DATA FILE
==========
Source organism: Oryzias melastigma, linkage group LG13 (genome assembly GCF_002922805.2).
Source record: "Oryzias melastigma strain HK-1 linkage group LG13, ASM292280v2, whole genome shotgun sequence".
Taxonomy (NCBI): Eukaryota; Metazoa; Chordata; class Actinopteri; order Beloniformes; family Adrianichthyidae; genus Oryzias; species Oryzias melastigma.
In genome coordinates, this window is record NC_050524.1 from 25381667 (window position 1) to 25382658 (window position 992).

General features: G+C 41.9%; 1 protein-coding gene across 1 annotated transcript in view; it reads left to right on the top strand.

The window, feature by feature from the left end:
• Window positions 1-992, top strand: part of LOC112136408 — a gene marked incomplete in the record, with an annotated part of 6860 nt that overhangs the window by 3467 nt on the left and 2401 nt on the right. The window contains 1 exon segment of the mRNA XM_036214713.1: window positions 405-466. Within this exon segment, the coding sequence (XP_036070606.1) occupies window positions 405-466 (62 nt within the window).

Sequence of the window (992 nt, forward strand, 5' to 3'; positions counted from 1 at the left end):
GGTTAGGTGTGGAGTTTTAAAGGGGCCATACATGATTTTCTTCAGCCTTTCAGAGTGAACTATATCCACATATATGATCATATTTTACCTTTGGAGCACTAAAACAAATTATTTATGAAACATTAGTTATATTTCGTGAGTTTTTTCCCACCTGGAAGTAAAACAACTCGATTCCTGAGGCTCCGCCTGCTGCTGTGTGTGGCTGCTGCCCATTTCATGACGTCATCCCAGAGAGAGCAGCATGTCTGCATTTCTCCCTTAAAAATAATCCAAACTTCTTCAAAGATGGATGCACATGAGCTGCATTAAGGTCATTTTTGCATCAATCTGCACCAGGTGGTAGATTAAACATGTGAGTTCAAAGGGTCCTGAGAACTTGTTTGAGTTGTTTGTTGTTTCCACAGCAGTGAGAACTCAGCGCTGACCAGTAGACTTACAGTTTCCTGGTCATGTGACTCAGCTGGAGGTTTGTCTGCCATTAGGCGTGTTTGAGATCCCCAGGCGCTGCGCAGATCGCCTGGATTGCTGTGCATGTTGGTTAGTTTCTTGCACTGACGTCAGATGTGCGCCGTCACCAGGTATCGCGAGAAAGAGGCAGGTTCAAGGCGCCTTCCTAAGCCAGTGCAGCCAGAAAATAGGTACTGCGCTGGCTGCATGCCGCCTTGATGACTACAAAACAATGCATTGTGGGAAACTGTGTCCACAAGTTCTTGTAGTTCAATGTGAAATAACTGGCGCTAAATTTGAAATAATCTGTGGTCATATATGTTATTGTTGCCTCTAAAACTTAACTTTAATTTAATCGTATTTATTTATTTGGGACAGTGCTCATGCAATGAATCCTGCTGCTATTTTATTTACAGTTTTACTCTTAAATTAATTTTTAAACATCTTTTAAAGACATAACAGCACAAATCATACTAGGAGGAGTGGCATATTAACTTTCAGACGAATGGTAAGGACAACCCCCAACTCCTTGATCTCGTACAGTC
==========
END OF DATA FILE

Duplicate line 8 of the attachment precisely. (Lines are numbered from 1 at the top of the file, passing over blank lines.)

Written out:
Sequence of the window (992 nt, forward strand, 5' to 3'; positions counted from 1 at the left end):